Friday, October 5, 2012

OOW 2012: Recap and observations

I spent an interesting and productive 4 days at Oracle OpenWorld 2012 in San Francisco and would like to share some of the general observations I had. Overall, it was a positive experience and I strongly recommend that all Oracle professionals go to OpenWorld at least once.

Inappropriate inclusion of ‘cloud’ everywhere

Every other presentation had some reference to the cloud, even when it was unnecessary. You can definitely tell that the Oracle product managers and product developers have been forced to dedicate a good portion of their presentations to include some reference on how their product works with the cloud. This reinforced message got old after a while, particularly since it was being forced most of the time.

If Oracle’s aim was to emphasize their cloud offering (which it was), doing so this way was a complete flop.

Oracle Fusion Middleware finally starting to make sense

I still believe that the term “Oracle Fusion Middleware” is misleading and counterproductive. Half the people use it to mean WebLogic Server. The other half use it to refer to their own middleware, be it OBIEE, WebCenter, SOA Suite, OAM, or any of the other one hundred products in the stack.

However, I will admit that the 11g documentation across many of these product lines is drastically improved compared to the 10g versions. Furthermore, the core infrastructure is slowly starting to come together. Upgrading, patching, clustering, cloning, and establishing single sign-on are starting to become more consistent among the various Oracle Fusion Middleware products. From an infrastructure perspective, if you’re comfortable with one of them, the transition to another is easy. It’s not quite there yet, but this is positive movement in the right direction.

Oracle going cheap

No more free sodas or snacks, or even bottled water. If you want some soda, the only option is the $3.75 twenty ounce bottles sold at the conference center. Can I say ripoff?

Oracle Solaris still losing the battle to Oracle Linux

Oracle already knows of all the arguments and debate surrounding Oracle Solaris versus Oracle Linux. However, I’m still not convinced with Oracle’s argument that choosing Linux or Solaris depends on several factors and satisfies different use cases. Let’s face it. Oracle is trying to create a reason to justify the continued development in both when in fact Oracle Solaris is on its way out. Though it will continue to be maintained for quite some time, particularly in support of those huge shops (think government) that are already running Solaris, new customers will always go for Linux.

In the end, an operating system is merely an interface between the application and the hardware. Its ultimate goal is to unlock the power of the hardware to the applications and help them run better. Even though Oracle makes no money off of Oracle Linux, that’s not their intent. Their goal is to use Oracle Linux as a means to continue making money off of selling their hardware and applications.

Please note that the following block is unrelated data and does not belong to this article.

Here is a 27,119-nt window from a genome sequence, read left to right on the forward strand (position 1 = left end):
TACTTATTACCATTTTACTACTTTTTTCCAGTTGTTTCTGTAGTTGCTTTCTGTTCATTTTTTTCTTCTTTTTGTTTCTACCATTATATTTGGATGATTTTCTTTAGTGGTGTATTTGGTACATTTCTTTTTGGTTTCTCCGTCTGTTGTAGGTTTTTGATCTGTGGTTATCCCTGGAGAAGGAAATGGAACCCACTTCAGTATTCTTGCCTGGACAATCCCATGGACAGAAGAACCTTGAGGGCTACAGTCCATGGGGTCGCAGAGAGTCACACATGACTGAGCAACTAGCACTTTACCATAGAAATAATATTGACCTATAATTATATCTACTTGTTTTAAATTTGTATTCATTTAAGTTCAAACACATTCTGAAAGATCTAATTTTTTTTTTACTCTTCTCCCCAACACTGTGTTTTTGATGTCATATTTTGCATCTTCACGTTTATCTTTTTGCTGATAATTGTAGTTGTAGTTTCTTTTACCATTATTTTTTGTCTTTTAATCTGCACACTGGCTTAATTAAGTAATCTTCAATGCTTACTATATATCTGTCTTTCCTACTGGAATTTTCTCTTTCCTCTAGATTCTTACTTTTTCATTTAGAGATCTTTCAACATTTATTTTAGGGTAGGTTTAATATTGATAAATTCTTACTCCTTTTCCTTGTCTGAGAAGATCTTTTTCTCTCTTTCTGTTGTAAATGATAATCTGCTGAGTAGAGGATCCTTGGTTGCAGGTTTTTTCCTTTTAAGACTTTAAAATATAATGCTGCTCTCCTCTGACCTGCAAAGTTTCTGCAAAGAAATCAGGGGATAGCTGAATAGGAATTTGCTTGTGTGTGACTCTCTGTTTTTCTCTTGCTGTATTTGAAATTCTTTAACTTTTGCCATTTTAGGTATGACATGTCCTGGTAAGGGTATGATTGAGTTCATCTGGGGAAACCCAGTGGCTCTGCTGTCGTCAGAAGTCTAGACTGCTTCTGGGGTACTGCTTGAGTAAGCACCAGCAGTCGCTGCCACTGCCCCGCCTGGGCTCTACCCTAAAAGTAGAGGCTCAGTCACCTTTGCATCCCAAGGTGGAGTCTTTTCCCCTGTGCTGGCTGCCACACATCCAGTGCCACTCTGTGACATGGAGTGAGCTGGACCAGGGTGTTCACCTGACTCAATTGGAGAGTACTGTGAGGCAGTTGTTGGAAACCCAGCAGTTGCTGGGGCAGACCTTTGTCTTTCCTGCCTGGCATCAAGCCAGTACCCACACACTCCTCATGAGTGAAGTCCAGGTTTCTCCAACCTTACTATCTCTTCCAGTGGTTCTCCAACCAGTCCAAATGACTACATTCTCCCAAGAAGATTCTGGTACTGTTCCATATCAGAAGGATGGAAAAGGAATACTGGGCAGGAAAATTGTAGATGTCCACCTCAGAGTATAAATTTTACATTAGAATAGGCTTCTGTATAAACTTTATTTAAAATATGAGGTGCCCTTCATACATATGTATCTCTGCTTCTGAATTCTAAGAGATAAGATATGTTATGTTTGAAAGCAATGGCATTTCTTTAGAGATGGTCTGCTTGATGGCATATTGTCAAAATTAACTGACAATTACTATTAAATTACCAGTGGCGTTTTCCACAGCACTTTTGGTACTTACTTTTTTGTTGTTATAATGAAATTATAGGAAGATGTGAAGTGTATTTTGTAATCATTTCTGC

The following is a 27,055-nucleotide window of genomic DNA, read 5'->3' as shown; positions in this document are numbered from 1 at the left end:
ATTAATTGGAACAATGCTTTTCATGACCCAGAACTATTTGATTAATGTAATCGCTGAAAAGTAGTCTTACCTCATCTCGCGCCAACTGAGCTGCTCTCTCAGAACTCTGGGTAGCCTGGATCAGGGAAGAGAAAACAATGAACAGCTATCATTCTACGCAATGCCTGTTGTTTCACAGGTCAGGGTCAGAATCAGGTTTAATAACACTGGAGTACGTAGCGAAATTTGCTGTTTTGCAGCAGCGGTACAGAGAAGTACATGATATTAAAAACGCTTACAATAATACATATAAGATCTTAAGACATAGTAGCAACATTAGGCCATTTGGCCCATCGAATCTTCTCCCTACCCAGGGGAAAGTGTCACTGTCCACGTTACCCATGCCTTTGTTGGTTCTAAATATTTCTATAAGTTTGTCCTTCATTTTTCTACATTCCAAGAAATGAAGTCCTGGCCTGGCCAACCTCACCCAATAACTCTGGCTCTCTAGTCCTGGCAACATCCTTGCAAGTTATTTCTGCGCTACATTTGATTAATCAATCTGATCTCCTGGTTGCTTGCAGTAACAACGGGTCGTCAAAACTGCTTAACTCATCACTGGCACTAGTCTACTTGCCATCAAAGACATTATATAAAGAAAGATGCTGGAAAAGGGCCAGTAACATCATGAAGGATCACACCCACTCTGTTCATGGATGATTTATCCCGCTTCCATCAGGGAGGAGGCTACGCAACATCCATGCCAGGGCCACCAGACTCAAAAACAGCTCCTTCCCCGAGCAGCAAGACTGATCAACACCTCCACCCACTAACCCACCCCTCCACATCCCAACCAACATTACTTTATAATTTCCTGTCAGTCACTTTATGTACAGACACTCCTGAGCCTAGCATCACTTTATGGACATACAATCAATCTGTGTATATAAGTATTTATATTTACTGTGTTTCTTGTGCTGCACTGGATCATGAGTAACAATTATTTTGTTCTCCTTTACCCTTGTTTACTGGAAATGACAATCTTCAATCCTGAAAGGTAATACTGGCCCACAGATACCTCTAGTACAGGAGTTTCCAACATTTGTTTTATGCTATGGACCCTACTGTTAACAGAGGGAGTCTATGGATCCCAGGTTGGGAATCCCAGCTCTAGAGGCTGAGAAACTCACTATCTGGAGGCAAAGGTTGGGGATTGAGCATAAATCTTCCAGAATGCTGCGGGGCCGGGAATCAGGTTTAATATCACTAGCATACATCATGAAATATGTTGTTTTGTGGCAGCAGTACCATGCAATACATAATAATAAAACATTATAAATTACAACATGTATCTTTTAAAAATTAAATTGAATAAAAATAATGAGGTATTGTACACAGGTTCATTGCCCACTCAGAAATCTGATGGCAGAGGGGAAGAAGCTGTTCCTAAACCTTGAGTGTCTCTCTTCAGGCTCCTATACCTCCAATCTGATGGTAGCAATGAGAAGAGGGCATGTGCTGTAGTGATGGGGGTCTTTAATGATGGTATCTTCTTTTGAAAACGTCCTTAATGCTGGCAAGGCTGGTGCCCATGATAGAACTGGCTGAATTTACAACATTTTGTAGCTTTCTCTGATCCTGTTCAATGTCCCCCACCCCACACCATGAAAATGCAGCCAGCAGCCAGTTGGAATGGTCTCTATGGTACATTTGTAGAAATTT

On a somewhat related note, read about Ksplice. With it, you can patch your Linux kernel with zero downtime and zero reboot. Very impressive.

Oracle Private Cloud actually makes sense

I disagree with this review of the Oracle Private Cloud. Essentially allowing Oracle to bring in the same hardware, software, and virtualization that they use on their public cloud and deploy it internally (and privately) within your own data center makes sense in certain cases. It would appease those organizations that want less dependency on 3rd party cloud vendors and reduces lock-in risk. Organizations that value the privacy of their data, such as banks and military, will likely prefer this route. Furthermore, the Oracle Public Cloud can be used as a DR (Disaster Recovery) for your private cloud. Excellent.

Hands-On Labs a hit or miss

I attended 4 hands-on labs. First one, I had no idea what I was doing, but managed to complete it. Second one, network issues. I had to walk out after 20 minutes due to no progress. Third one, the exercise was way too long and impossible to complete in 1 hour. Last one was actually not bad. Well paced and not too ambitious.

For those not familiar with them, hands-on labs are the equivalent of a 1-hour lab that walks you through a single exercise. Each attendee has their own laptop, VM, and instructions to follow. There are trainers there to address any issues and answer your questions. It’s a great option and it seems Oracle is offering more and more of these each year.

Consistent message across the various Oracle product teams

With the 5000+ Oracle products being offered, there is undoubtedly huge overlap between many of them. It seems, in contrast to previous years, that the product teams are no longer competing with each other but rather are consistent in their message on how each product is positioned differently and has its own ideal use cases.

Larry refuses to pronounce the word ‘IaaS’

SaaS. PaaS. IaaS. Google these terms and you’ll agree that they each have a unique and distinct offering. In his keynote, Larry Ellison explains the differences quite well. He talks about SaaS (pronounced ‘SASS’) and PaaS (pronounced ‘PASS’). But when it comes to IaaS, he kept referring to it as “infrastructure as a service” instead. I can understand why.

For the record, it's pronounced ‘EYE AS’.


Anonymous said...

Any feedback and learning from sessions that you attended and liked?

Anonymous said...

Just posted something on my favorite sessions:

రామ్ said...

Larry is not technical, we cant expect more than SASS from him. Oracle cloud is not going to work, it is another siebel on demand. Soda price in Oracle, yah!! it is fund for very poor Larry next new jet.